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Government shutdown: Courts could close, Congress bills likely to fail



The federal court system warned that it will soon run out of funds and will be forced to pare its operations down to “critical” functions, as the record government shutdown rolls into its thirty-third day.

Congress is preparing to debate two bills which aim to reopen the government, but the prospects for both seem poor. Both bills come before the Senate for a vote tomorrow, but neither party appears to have a proposal which could break the deadlock.

Courts officials sounded a warning siren on Tuesday. The Administrative Office of the US Courts said its contingency funding plans can only continue until January 31, having been extended twice already.

It said that courts would be reduced to “mission critical” operations, with civil cases will be the most affected. Each court will determine how many staff members it needs to keep, with the majority expected to be furloughed.

It said that courts have already cut down on expenses like hiring and travel, but will need to make far deeper cuts soon.

Read more: The warnings are getting starker: Trump’s government shutdown is becoming catastrophic for the economy

It said the prior strategy of using other small pools of money, and cutting where they could, was a “temporary stopgap” that cannot be repeated if the shutdown continues into February.

It said that courts would still be able to conduct criminal trials.

Bills to reopen the government look dead on arrival

Senate Majority Leader Mitch McConnell leaves the chamber after talking about his bill on Tuesday.
AP Photo/J. Scott Applewhite

Two competing proposals to reopen the government are expected to fail in the Senate on Thursday, based on the publicly-stated positions of both parties.

One of the votes will be on a Republican bill endorsed by President Donald Trump, which asks for the $5.7 billion Trump wants for a wall along the US-Mexico border.

In exchange it offers temporary protection for undocumented immigrants brought to the United States as children, known as Dreamers, as well as other immigrants.

Democrats have already rejected the deal. House Speaker Nancy Pelosi called it “unacceptable,” while Senate Minority Leader Chuck Schumer described Trump’s strategy as “hostage-taking.”

Read more: The government shutdown may force Trump to make a nightmare choice between his border wall and the economy

As such, the plan is unlikely to get the 60 votes it needs to pass the Senate, and if it did it would almost certainly be rejected by the Democrat-controlled House.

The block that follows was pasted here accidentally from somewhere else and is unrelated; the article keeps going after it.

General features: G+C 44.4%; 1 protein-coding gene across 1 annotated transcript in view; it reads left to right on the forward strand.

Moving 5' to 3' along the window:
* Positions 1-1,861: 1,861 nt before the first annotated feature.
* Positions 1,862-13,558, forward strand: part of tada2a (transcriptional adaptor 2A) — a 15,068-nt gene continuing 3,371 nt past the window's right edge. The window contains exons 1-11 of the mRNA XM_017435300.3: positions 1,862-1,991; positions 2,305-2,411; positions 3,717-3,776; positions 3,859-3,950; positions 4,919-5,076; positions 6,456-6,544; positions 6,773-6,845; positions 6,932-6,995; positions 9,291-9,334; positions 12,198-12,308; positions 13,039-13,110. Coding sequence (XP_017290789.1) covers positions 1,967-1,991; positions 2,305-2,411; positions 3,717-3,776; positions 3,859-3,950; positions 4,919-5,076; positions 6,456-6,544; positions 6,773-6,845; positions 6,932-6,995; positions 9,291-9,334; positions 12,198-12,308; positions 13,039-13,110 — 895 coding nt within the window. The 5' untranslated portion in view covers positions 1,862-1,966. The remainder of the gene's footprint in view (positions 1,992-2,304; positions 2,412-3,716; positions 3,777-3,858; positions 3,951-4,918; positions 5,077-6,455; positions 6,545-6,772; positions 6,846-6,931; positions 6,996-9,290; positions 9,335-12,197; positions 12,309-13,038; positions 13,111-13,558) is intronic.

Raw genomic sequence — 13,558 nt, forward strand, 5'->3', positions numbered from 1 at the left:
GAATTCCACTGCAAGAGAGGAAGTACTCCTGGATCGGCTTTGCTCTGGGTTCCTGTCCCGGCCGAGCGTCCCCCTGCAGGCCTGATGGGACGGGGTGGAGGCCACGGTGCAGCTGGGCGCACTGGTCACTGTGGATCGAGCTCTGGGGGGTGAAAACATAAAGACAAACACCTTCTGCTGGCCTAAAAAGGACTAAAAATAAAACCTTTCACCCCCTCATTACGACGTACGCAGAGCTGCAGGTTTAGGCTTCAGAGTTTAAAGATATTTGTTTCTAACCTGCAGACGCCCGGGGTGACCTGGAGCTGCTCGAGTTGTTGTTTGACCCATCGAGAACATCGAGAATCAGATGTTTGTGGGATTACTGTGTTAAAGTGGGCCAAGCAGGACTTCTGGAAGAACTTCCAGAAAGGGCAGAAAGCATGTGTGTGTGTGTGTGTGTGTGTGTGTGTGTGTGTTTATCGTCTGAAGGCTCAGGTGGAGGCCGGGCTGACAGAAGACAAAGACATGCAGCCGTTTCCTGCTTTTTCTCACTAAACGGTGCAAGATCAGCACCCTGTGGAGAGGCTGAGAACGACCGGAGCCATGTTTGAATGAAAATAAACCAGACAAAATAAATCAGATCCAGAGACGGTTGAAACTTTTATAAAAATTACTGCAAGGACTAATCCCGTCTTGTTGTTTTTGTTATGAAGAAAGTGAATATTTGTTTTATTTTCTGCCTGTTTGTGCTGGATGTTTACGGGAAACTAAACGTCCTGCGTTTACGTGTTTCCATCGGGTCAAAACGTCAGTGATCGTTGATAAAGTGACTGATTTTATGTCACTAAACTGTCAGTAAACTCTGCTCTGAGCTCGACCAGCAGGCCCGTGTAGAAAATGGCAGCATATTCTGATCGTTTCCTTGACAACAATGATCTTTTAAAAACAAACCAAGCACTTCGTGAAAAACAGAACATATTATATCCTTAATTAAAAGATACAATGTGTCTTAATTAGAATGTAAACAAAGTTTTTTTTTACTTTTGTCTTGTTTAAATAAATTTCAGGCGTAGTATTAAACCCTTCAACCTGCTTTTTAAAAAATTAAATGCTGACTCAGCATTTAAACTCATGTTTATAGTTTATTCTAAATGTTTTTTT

The other plan is backed by Democrats, and has already passed the House, where Democrats have control.

It would fund the government until February 8, allowing both parties to negotiate on funding for the border wall without the extra crisis of a government shutdown.

But the bill does not include any new money for the wall, which Trump has said is his red line for ending the shutdown.

A spokesman for Senate Majority Leader Mitch McConnell told CNN on Tuesday that he does not support the bill.

This means the stalemate between the two parties is likely to continue.

FBI warnings, Coast Guard using food bank, and a potential $5.7 billion hit to the economy: other effects of the shutdown

  • FBI agents gave shocking warnings about how the shutdown could affect safety in the US, saying that the lapse in funds means indictments over violent crimes are not happening and investigations have stalled.
  • The Coast Guard leader said the shutdown has forced some members “to rely on food pantries and donations.”
  • The shutdown could end up costing more than the $5.7 billion Trump wants for the border wall by the end of this week.

  • 1 in 10 airport security screeners missed work over the holiday weekend, almost triple what it was on the same day last year.

  • The government has been left powerless in dealing with product recalls, potentially putting customers in dangerous situations.
  • Schools are worried about being able to feed children their lunches if the shutdown continues.
  • Cybersecurity experts say the shutdown is putting the US is at greater risk of attack.
  • Secret Service agents are working with no pay, with some saying they are struggling to make ends meet job performance could be affected.
  • National parks are facing piles of trash and damaged trees.
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